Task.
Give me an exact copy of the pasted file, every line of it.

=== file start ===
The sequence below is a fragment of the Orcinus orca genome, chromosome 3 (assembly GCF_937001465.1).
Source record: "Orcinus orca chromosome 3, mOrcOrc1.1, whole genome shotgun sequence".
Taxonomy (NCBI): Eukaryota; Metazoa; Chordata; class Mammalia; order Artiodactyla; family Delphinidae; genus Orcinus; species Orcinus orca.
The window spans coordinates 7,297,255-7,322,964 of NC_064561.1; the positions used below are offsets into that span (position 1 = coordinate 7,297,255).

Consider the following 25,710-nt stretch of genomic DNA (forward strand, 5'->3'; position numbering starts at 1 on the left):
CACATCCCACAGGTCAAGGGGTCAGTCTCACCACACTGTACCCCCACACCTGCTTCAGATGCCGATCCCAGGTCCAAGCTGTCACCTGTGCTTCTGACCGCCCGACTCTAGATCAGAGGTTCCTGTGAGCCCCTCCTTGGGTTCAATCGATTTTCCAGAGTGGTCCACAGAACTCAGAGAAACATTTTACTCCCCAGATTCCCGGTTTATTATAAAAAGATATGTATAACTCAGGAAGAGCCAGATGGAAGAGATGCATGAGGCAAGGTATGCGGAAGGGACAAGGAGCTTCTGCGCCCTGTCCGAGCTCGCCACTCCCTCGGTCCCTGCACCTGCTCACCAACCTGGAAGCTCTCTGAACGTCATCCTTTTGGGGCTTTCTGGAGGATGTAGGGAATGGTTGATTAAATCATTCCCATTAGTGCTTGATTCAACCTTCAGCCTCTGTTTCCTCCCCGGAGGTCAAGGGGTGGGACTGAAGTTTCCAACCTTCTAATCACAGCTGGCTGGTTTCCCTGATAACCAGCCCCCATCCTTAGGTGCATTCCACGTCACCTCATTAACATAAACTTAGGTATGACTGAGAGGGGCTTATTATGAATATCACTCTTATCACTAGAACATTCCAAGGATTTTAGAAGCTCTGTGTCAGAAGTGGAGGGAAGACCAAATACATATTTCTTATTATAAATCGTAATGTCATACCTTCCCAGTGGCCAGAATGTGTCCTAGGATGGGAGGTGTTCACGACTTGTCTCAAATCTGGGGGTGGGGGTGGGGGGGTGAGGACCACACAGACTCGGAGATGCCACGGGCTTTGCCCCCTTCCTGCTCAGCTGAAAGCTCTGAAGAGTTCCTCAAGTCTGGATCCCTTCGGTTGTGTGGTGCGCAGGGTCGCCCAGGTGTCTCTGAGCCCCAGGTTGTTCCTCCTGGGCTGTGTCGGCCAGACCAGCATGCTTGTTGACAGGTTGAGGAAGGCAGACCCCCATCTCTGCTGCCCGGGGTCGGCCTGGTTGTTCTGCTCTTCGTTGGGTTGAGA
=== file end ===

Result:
The sequence below is a fragment of the Orcinus orca genome, chromosome 3 (assembly GCF_937001465.1).
Source record: "Orcinus orca chromosome 3, mOrcOrc1.1, whole genome shotgun sequence".
Taxonomy (NCBI): Eukaryota; Metazoa; Chordata; class Mammalia; order Artiodactyla; family Delphinidae; genus Orcinus; species Orcinus orca.
The window spans coordinates 7,297,255-7,322,964 of NC_064561.1; the positions used below are offsets into that span (position 1 = coordinate 7,297,255).

Consider the following 25,710-nt stretch of genomic DNA (forward strand, 5'->3'; position numbering starts at 1 on the left):
CACATCCCACAGGTCAAGGGGTCAGTCTCACCACACTGTACCCCCACACCTGCTTCAGATGCCGATCCCAGGTCCAAGCTGTCACCTGTGCTTCTGACCGCCCGACTCTAGATCAGAGGTTCCTGTGAGCCCCTCCTTGGGTTCAATCGATTTTCCAGAGTGGTCCACAGAACTCAGAGAAACATTTTACTCCCCAGATTCCCGGTTTATTATAAAAAGATATGTATAACTCAGGAAGAGCCAGATGGAAGAGATGCATGAGGCAAGGTATGCGGAAGGGACAAGGAGCTTCTGCGCCCTGTCCGAGCTCGCCACTCCCTCGGTCCCTGCACCTGCTCACCAACCTGGAAGCTCTCTGAACGTCATCCTTTTGGGGCTTTCTGGAGGATGTAGGGAATGGTTGATTAAATCATTCCCATTAGTGCTTGATTCAACCTTCAGCCTCTGTTTCCTCCCCGGAGGTCAAGGGGTGGGACTGAAGTTTCCAACCTTCTAATCACAGCTGGCTGGTTTCCCTGATAACCAGCCCCCATCCTTAGGTGCATTCCACGTCACCTCATTAACATAAACTTAGGTATGACTGAGAGGGGCTTATTATGAATATCACTCTTATCACTAGAACATTCCAAGGATTTTAGAAGCTCTGTGTCAGAAGTGGAGGGAAGACCAAATACATATTTCTTATTATAAATCGTAATGTCATACCTTCCCAGTGGCCAGAATGTGTCCTAGGATGGGAGGTGTTCACGACTTGTCTCAAATCTGGGGGTGGGGGTGGGGGGGTGAGGACCACACAGACTCGGAGATGCCACGGGCTTTGCCCCCTTCCTGCTCAGCTGAAAGCTCTGAAGAGTTCCTCAAGTCTGGATCCCTTCGGTTGTGTGGTGCGCAGGGTCGCCCAGGTGTCTCTGAGCCCCAGGTTGTTCCTCCTGGGCTGTGTCGGCCAGACCAGCATGCTTGTTGACAGGTTGAGGAAGGCAGACCCCCATCTCTGCTGCCCGGGGTCGGCCTGGTTGTTCTGCTCTTCGTTGGGTTGAGA